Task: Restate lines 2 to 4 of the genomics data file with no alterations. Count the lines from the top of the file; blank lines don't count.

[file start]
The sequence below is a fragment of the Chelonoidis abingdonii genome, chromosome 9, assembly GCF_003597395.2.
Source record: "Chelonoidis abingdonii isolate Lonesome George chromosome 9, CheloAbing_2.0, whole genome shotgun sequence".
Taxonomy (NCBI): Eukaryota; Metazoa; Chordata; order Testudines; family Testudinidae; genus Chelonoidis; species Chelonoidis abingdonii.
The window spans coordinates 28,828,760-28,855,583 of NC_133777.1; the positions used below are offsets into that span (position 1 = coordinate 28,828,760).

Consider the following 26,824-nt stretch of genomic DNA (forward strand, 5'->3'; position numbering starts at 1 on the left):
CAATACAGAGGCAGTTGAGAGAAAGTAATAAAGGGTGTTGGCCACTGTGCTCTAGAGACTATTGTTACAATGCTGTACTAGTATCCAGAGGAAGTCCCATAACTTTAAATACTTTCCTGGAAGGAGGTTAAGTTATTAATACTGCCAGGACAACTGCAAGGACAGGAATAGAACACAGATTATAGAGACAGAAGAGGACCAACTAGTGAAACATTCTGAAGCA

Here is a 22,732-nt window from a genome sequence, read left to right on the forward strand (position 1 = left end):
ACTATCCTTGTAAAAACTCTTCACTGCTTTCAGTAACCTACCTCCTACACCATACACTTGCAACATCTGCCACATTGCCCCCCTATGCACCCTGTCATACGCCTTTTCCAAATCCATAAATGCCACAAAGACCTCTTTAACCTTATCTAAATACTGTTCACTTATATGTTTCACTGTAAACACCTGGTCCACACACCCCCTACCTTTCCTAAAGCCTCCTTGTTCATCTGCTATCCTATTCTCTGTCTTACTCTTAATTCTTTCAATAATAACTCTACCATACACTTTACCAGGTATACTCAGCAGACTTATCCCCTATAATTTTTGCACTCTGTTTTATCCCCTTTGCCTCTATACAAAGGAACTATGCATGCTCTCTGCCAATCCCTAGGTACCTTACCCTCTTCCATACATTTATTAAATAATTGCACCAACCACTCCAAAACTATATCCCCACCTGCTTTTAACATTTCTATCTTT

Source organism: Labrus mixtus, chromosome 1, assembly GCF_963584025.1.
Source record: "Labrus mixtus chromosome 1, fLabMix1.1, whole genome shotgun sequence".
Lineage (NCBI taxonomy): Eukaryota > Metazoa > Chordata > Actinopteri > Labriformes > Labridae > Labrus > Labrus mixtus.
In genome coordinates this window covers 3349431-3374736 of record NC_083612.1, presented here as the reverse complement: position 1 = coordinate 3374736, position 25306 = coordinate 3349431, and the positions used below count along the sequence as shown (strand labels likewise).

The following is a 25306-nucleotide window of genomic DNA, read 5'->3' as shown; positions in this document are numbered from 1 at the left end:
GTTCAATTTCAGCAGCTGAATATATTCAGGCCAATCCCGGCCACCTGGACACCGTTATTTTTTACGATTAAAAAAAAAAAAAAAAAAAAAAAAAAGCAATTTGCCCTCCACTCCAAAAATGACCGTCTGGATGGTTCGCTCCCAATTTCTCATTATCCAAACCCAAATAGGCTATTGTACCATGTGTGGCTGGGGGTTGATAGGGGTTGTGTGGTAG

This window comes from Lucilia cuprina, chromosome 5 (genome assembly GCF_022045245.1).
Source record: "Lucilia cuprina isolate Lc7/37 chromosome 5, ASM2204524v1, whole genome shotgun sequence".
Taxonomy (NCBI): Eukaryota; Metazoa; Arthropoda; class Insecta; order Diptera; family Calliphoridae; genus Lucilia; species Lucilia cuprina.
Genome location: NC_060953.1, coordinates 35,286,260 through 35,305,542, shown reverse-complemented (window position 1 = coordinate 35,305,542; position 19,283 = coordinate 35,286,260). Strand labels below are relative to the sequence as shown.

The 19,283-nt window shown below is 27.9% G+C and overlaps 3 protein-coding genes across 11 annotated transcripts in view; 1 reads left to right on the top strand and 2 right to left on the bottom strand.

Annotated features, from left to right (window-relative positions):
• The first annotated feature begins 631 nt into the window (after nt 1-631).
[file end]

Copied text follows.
Source record: "Chelonoidis abingdonii isolate Lonesome George chromosome 9, CheloAbing_2.0, whole genome shotgun sequence".
Taxonomy (NCBI): Eukaryota; Metazoa; Chordata; order Testudines; family Testudinidae; genus Chelonoidis; species Chelonoidis abingdonii.
The window spans coordinates 28,828,760-28,855,583 of NC_133777.1; the positions used below are offsets into that span (position 1 = coordinate 28,828,760).